When designing and developing the delivery of hybrid/blended learning, how the discovery and learning of the content is implemented depends upon the subject matter, the teaching style, and the learning style. Learner-centered courses that have decreased seat-time and increased "homework" time must often be re-evaluated regarding whether the content will be delivered initially during the limited face-to-face session or become the responsibility of the student outside of class. Instructors must determine those components that learners struggle more with on their own and benefit from an introduction in a face-to-face setting.
Always starting the course development process by ensuring the student learning outcomes and determining the curriculum to accomplish them, we must then ask, "How will they then be delivered to the student?" Front-loading and back-loading are descriptors identifying the flow of course content in reduced seat-time learning environments. When content is front-loaded, it is assigned to the learner for completion prior to the face-to-face setting. It might exist as reading or research, it might include assessment like a quiz or discussion, it might be a short introduction or a lengthy process. It always includes a technology component, even if only in the form of assignment instructions. When the learner joins the rest of the class in the face-to-face session, that content has already been experienced and is ready to be taken to a new level. The objective is that the learners are mostly in a level space, bringing those with less previous experience or knowledge up to the rest. Front-loading is often more effective with higher-level courses or more advanced students, comfortable with a high-level of independent study and motivated. When content is back-loaded, the students are introduced to the subject matter during a face-to-face session. It may be a short introduction to build camaraderie amongst learners or it may be a longer session covering many aspects of a subject that require detailed explanation and discussion that only real-time, synchronous learning environments. Back-loaded content might be delivered in the form of a lecture, a hands-on lab, a teamwork exercise, and technology may or may not be involved at all. Assessment may take the form of practice after the session or an online quiz or online discussion. The objective is often to assist the learner with a complex concept and circumvent confusion and frustration and failure in tackling the topic by themselves. Back-loading is often effective with 100-level courses or learners who are new to the institution or program of study. It can influence the increase of advanced learning skills and practices.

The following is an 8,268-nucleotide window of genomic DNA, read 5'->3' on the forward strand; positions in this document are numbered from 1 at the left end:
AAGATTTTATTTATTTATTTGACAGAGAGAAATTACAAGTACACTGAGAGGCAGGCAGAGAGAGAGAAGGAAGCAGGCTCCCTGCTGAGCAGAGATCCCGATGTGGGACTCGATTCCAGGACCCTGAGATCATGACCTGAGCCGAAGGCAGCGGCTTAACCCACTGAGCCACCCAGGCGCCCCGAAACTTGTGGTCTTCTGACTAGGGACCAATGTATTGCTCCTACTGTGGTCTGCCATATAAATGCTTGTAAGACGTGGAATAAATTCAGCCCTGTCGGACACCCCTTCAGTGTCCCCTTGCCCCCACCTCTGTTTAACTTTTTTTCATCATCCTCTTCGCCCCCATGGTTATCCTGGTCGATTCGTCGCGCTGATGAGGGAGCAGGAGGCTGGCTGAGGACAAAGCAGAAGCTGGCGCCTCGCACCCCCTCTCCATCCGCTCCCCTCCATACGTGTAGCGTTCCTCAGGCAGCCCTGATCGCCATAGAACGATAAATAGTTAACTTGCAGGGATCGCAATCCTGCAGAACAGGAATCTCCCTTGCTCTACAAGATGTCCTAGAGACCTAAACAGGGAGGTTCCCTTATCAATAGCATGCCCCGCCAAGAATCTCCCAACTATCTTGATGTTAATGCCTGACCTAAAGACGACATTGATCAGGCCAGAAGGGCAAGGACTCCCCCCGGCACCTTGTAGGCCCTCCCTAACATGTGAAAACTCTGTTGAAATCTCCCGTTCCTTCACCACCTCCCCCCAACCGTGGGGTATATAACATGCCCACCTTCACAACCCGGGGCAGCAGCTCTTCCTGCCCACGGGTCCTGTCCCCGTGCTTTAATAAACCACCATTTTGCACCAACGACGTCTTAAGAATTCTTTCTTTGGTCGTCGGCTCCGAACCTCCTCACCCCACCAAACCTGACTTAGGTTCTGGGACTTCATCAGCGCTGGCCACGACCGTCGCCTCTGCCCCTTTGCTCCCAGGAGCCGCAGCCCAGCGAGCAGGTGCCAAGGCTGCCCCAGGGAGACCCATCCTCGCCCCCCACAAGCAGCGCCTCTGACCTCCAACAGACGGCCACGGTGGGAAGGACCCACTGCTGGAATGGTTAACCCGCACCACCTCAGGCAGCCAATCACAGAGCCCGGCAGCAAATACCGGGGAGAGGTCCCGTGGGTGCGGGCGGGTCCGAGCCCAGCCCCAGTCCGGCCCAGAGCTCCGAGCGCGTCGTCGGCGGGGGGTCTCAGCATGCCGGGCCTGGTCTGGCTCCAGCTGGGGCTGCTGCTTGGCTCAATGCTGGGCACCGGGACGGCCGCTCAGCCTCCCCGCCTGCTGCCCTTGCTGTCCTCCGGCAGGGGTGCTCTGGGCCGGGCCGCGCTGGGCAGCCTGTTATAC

At Clark College, a number of faculty are developing hybrid/blended courses as research continues to show the value of flexible learning for busy adults. Unlike traditional face-to-face, potentially fully lecture-type course delivery methods, adding technology is newer ground to be discovered by most. Many faculty begin with very unsure footing as they consider what their course will look like in hybrid mode. As the instructional designer on campus, I have encouraged them to implement the pedagogy explained here almost as a road map or systems process for their course development. Through this lens, they easily see how their components can be designed and delivered effectively in light of how their subject is known to be learned.
Specialized equipment is not necessary.